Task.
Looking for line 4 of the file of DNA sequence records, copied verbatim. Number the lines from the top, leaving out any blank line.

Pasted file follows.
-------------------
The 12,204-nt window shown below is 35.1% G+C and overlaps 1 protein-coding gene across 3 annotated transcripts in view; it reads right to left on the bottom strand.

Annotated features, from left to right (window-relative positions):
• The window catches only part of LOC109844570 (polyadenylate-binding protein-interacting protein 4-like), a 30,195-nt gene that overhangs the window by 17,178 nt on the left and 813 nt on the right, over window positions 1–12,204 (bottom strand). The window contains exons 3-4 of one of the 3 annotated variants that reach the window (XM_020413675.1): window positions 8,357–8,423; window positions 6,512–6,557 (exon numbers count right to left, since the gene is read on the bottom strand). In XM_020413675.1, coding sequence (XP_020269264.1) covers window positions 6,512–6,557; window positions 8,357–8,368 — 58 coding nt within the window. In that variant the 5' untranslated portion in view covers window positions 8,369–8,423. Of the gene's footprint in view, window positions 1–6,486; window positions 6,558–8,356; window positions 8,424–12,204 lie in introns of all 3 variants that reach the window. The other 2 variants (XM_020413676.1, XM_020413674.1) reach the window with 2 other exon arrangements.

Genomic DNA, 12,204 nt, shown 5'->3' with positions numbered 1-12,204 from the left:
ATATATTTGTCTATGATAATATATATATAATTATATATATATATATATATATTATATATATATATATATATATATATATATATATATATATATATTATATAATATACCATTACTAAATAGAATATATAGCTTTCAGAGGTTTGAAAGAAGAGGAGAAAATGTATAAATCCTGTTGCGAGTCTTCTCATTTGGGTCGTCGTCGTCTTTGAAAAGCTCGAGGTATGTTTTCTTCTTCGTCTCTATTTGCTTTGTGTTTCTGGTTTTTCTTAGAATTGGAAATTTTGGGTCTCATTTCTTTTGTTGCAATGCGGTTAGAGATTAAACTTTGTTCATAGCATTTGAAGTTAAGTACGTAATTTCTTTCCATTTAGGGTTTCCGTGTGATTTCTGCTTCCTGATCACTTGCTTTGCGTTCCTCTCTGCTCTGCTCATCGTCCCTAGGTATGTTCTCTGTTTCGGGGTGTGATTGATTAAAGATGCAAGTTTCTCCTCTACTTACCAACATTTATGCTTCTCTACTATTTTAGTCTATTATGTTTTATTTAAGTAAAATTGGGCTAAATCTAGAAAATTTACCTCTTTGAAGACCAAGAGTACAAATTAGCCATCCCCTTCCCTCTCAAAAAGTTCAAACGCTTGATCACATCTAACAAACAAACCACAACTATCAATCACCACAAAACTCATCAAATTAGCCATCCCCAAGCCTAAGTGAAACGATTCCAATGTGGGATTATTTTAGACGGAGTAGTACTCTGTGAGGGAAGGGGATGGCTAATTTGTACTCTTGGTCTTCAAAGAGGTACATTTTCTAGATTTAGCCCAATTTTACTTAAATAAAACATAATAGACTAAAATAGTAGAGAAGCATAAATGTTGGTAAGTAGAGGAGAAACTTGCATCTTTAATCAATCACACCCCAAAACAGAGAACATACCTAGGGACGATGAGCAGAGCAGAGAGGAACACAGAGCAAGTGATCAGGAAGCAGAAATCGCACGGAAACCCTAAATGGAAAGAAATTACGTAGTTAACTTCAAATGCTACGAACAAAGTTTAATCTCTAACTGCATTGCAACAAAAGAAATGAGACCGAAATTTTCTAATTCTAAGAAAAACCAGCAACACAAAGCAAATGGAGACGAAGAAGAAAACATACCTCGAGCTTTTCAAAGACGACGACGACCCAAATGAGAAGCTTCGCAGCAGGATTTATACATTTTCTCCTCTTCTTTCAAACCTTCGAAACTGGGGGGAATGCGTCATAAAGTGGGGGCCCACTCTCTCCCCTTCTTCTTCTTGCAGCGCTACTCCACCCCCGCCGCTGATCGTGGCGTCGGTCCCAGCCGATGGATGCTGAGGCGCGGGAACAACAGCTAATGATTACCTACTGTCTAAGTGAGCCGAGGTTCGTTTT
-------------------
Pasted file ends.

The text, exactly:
Genomic DNA, 12,204 nt, shown 5'->3' with positions numbered 1-12,204 from the left: